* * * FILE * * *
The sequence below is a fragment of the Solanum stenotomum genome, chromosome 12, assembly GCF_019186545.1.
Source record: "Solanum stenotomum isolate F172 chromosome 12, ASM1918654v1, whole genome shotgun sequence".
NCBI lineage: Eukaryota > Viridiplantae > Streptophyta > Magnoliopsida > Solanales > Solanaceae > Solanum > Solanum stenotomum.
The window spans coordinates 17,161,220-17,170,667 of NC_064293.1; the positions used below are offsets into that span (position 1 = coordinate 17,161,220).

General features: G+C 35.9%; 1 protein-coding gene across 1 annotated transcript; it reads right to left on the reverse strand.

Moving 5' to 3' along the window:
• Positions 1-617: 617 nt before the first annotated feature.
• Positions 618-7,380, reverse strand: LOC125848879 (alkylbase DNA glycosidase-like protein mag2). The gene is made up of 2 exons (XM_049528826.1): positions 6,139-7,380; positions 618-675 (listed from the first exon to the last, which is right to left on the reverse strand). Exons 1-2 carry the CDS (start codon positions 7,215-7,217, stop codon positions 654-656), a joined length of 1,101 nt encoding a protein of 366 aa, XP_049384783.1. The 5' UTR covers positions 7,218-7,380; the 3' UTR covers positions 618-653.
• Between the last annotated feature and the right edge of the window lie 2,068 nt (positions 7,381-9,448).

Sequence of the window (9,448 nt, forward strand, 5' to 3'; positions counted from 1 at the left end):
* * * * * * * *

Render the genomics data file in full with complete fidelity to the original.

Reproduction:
The sequence below is a fragment of the Solanum stenotomum genome, chromosome 12, assembly GCF_019186545.1.
Source record: "Solanum stenotomum isolate F172 chromosome 12, ASM1918654v1, whole genome shotgun sequence".
NCBI lineage: Eukaryota > Viridiplantae > Streptophyta > Magnoliopsida > Solanales > Solanaceae > Solanum > Solanum stenotomum.
The window spans coordinates 17,161,220-17,170,667 of NC_064293.1; the positions used below are offsets into that span (position 1 = coordinate 17,161,220).

General features: G+C 35.9%; 1 protein-coding gene across 1 annotated transcript; it reads right to left on the reverse strand.

Moving 5' to 3' along the window:
• Positions 1-617: 617 nt before the first annotated feature.
• Positions 618-7,380, reverse strand: LOC125848879 (alkylbase DNA glycosidase-like protein mag2). The gene is made up of 2 exons (XM_049528826.1): positions 6,139-7,380; positions 618-675 (listed from the first exon to the last, which is right to left on the reverse strand). Exons 1-2 carry the CDS (start codon positions 7,215-7,217, stop codon positions 654-656), a joined length of 1,101 nt encoding a protein of 366 aa, XP_049384783.1. The 5' UTR covers positions 7,218-7,380; the 3' UTR covers positions 618-653.
• Between the last annotated feature and the right edge of the window lie 2,068 nt (positions 7,381-9,448).

Sequence of the window (9,448 nt, forward strand, 5' to 3'; positions counted from 1 at the left end):